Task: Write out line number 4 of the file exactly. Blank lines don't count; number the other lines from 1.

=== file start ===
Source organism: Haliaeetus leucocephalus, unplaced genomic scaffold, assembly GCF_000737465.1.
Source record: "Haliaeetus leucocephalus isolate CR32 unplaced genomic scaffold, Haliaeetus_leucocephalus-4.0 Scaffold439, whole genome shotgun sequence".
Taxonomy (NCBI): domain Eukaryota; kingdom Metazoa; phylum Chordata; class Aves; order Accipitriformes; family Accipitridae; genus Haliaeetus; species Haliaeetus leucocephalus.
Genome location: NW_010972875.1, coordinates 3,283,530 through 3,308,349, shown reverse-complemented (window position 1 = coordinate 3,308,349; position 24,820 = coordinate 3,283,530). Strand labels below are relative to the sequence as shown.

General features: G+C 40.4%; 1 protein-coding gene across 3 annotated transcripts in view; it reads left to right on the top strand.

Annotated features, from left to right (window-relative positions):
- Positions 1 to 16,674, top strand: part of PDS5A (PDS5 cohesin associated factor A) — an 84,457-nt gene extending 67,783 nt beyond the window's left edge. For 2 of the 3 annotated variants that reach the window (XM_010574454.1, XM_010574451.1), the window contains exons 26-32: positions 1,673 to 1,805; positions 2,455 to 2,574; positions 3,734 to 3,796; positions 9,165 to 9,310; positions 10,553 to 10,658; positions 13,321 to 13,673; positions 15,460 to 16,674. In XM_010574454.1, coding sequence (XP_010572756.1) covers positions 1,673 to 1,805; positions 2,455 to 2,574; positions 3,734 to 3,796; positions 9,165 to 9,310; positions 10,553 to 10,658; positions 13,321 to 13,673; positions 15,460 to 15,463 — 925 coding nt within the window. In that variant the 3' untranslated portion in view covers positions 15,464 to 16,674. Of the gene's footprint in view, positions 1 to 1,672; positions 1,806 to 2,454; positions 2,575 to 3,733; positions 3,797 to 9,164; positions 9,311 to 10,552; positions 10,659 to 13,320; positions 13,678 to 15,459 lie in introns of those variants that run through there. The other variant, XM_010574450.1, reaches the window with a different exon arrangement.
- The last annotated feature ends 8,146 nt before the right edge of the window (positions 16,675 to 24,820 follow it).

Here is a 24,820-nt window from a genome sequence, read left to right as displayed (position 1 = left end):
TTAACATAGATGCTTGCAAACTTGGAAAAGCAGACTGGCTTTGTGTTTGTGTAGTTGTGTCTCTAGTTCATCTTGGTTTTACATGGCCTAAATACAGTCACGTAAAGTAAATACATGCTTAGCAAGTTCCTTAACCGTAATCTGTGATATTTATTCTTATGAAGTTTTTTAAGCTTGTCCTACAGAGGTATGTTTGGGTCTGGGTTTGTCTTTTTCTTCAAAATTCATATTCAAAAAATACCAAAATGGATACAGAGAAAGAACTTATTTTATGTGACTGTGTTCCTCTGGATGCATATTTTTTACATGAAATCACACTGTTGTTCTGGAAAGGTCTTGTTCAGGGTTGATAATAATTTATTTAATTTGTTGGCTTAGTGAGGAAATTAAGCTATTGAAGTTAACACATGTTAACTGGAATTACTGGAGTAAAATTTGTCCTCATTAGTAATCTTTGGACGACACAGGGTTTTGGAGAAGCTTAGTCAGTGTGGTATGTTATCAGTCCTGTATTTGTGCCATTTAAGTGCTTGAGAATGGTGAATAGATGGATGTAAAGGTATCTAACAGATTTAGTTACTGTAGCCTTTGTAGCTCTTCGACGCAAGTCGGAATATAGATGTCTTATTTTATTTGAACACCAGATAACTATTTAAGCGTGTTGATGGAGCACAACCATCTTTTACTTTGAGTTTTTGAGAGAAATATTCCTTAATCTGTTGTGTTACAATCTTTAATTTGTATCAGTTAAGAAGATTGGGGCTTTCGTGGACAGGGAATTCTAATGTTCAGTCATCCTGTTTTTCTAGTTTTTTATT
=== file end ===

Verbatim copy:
Genome location: NW_010972875.1, coordinates 3,283,530 through 3,308,349, shown reverse-complemented (window position 1 = coordinate 3,308,349; position 24,820 = coordinate 3,283,530). Strand labels below are relative to the sequence as shown.